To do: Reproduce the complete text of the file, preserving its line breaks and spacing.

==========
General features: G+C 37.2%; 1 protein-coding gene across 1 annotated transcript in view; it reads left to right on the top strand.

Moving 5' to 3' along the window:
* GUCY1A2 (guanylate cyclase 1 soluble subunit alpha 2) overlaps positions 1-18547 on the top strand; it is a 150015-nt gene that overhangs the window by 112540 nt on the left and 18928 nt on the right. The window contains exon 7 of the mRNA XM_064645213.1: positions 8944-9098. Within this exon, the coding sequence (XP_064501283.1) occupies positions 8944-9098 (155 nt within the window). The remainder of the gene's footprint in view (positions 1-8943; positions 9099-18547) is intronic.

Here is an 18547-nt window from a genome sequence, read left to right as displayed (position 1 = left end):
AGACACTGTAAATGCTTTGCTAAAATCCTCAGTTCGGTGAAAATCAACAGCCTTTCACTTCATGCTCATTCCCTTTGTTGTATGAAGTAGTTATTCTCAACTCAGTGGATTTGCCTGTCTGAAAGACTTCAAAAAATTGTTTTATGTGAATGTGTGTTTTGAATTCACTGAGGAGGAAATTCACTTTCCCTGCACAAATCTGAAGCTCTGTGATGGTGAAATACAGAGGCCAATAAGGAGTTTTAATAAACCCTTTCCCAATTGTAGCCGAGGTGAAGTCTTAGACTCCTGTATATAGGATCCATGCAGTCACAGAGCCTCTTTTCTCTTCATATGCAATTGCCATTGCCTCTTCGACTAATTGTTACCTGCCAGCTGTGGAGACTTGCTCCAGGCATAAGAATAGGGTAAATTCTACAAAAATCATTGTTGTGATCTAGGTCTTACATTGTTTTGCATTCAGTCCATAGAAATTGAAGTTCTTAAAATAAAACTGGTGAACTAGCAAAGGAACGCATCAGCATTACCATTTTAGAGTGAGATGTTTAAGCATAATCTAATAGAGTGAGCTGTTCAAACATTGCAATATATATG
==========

General features: G+C 37.2%; 1 protein-coding gene across 1 annotated transcript in view; it reads left to right on the top strand.

Moving 5' to 3' along the window:
* GUCY1A2 (guanylate cyclase 1 soluble subunit alpha 2) overlaps positions 1-18547 on the top strand; it is a 150015-nt gene that overhangs the window by 112540 nt on the left and 18928 nt on the right. The window contains exon 7 of the mRNA XM_064645213.1: positions 8944-9098. Within this exon, the coding sequence (XP_064501283.1) occupies positions 8944-9098 (155 nt within the window). The remainder of the gene's footprint in view (positions 1-8943; positions 9099-18547) is intronic.

Here is an 18547-nt window from a genome sequence, read left to right as displayed (position 1 = left end):
AGACACTGTAAATGCTTTGCTAAAATCCTCAGTTCGGTGAAAATCAACAGCCTTTCACTTCATGCTCATTCCCTTTGTTGTATGAAGTAGTTATTCTCAACTCAGTGGATTTGCCTGTCTGAAAGACTTCAAAAAATTGTTTTATGTGAATGTGTGTTTTGAATTCACTGAGGAGGAAATTCACTTTCCCTGCACAAATCTGAAGCTCTGTGATGGTGAAATACAGAGGCCAATAAGGAGTTTTAATAAACCCTTTCCCAATTGTAGCCGAGGTGAAGTCTTAGACTCCTGTATATAGGATCCATGCAGTCACAGAGCCTCTTTTCTCTTCATATGCAATTGCCATTGCCTCTTCGACTAATTGTTACCTGCCAGCTGTGGAGACTTGCTCCAGGCATAAGAATAGGGTAAATTCTACAAAAATCATTGTTGTGATCTAGGTCTTACATTGTTTTGCATTCAGTCCATAGAAATTGAAGTTCTTAAAATAAAACTGGTGAACTAGCAAAGGAACGCATCAGCATTACCATTTTAGAGTGAGATGTTTAAGCATAATCTAATAGAGTGAGCTGTTCAAACATTGCAATATATATG